What most people have in mind when they think about home-sharing programs is something like the television show "The Golden Girls": Divorced, widowed or retired older women move into one house.
But when James R. Heirtzler got into Howard County's home-sharing program, he gave it a spin. The 65-year-old NASA geophysicist -- who works, travels and runs -- ended up with a 24-year-old acupuncture student living in his Columbia town house. And, somehow, it works.
"I've traveled; he's traveled. He's studied physics; I work in that area. He's interested in computers too. I can talk his language," said Heirtzler, who has been sharing his house for four months.
It has taken some getting used to, of course.
"He's young, he's socially oriented. There are sometimes some young ladies around," said Heirtzler, who said he had trepidations about the arrangement at first. "But we talk about things, we talk it all through. And I'm not that uptight."
The county program that brought the two together is intended to match seniors in need of companionship and extra income with those in need of affordable housing in Howard County.
"It makes a lot of sense for someone who's, say, a widow with a four-bedroom house on her hands," said Sadie Perkins, a counselor for the program.
Since it began in February, the home-sharing program has mostly attracted seniors seeking housemates their own age. But organizers of the matching program try to encourage flexibility, because those who come to them in need of low-cost housing often are younger people, perhaps recently divorced or just starting out.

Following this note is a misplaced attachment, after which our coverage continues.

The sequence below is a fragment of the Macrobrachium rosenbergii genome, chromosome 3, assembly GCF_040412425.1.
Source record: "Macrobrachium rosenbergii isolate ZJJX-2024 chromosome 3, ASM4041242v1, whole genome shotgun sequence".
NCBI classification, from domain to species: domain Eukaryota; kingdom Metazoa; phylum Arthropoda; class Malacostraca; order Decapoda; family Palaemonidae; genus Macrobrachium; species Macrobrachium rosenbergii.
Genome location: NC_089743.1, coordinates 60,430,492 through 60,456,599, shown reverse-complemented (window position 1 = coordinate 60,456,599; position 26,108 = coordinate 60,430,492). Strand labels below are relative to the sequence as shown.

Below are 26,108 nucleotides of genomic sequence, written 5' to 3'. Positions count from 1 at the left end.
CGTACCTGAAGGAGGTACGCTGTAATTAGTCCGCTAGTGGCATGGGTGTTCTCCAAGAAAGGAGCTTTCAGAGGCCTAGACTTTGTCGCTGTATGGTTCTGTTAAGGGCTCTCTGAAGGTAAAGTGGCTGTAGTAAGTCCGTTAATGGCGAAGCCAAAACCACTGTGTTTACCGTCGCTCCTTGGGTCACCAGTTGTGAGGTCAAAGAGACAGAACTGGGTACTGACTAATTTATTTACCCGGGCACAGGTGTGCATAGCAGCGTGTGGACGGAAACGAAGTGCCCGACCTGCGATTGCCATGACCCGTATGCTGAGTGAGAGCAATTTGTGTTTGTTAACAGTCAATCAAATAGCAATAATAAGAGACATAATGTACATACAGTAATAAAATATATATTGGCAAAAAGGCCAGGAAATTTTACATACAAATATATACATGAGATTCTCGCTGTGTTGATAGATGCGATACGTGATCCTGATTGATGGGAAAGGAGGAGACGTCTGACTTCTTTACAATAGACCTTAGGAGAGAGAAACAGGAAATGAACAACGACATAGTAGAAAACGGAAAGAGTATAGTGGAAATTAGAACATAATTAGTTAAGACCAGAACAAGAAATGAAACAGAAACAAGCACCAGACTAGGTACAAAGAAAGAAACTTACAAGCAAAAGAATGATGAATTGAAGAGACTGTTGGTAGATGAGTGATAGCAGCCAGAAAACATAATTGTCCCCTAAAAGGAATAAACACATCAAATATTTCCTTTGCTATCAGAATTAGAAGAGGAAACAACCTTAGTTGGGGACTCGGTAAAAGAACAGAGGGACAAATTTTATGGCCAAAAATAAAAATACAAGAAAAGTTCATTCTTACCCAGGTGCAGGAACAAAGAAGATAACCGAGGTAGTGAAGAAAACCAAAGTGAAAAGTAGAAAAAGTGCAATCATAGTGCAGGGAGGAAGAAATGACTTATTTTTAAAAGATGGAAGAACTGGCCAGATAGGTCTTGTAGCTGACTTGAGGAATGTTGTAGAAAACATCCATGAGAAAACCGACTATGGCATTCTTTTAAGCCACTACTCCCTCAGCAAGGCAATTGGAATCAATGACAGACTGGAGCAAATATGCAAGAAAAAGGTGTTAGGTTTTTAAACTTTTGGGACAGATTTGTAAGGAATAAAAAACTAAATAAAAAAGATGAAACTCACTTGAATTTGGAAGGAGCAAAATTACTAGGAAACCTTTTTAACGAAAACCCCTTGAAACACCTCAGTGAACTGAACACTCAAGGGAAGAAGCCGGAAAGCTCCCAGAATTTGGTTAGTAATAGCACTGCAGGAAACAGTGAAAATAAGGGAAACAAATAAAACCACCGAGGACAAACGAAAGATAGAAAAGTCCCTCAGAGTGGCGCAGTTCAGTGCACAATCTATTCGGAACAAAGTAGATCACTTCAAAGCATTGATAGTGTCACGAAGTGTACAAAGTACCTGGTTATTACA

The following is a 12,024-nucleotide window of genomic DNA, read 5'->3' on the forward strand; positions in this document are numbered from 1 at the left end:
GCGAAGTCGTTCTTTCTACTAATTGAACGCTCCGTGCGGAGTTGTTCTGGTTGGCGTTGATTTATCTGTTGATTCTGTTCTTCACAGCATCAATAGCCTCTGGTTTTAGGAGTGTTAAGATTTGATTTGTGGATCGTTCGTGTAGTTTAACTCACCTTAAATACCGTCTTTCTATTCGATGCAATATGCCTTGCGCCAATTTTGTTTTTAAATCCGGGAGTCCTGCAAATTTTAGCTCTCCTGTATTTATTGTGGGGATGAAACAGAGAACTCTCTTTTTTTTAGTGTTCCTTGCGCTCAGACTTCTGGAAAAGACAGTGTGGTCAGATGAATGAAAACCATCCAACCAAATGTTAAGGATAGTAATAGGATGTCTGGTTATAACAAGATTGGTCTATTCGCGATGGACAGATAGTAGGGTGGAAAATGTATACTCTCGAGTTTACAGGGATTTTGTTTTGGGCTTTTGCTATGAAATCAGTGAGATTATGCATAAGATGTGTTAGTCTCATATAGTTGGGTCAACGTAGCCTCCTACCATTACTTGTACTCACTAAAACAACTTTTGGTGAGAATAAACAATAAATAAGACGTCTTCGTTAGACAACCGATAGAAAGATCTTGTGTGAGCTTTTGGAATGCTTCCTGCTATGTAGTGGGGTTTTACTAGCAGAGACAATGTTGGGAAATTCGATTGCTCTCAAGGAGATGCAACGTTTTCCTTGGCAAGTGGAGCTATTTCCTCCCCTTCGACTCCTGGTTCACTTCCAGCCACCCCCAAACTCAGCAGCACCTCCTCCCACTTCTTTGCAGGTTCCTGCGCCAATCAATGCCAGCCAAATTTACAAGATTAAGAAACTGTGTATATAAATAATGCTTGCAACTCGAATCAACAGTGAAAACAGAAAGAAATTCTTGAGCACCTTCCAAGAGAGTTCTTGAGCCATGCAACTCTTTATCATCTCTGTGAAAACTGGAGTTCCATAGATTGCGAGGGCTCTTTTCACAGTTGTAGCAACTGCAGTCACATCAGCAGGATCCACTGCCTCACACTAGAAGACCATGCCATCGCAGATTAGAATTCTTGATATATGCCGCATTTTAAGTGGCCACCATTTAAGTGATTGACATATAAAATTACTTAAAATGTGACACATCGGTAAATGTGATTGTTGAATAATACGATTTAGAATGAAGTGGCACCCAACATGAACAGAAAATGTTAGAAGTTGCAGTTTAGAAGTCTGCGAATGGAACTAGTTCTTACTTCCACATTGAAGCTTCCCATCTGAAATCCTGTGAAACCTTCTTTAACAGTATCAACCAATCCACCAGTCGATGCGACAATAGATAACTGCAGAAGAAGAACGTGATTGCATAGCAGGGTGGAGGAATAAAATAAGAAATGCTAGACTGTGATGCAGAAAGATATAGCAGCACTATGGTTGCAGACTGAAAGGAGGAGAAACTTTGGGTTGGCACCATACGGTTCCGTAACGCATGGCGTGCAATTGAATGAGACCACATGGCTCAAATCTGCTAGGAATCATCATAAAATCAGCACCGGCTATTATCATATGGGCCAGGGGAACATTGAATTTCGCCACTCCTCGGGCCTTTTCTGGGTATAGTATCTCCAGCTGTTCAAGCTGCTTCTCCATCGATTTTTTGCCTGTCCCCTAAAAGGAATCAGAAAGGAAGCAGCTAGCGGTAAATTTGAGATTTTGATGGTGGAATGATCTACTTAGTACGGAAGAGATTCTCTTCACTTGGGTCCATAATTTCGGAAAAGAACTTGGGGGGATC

"Sometimes, they're surprised. They start out looking for a sister and end up finding a daughter," said Diane Perry, housing coordinator for the county Office of Aging, which supervises the program.
So far, however, six of the seven matches made through the program have been exclusively among seniors. Companionship is the main reason senior citizens are looking for housemates.
"With the way society is, with the way families are being scattered," Perry said, "we felt there was a need there."
Other counties are running similar programs, inspired in part by the state's home-sharing initiative announced last year, which included small grants to six Maryland counties. Howard receives $3,000 in state money for the program.
The program uses a private Columbia-based roommate referral agency, which usually charges about $60 for a listing. In addition to picking up that fee, the program provides counseling to help seniors screen and select a housemate, draw up financial arrangements and a contract, and work out the details of communal life.
"There are things they're going to have to work out, like who pays for the toilet paper and where does the ketchup go," Perry said. "They sometimes get on each other's nerves but they work it out, they're getting along."
Applicants fill out detailed questionnaires about themselves and their lifestyles and, if their initial meetings go well, spend a trial period together.
The program is not intended for people who need medical or nursing care, but it can end up bringing together people who help each other with shopping, cooking and errands.
"We haven't had any yet that didn't work out," Perry said.
Those interested in the program can call the Howard County Office of Aging, 730-7697.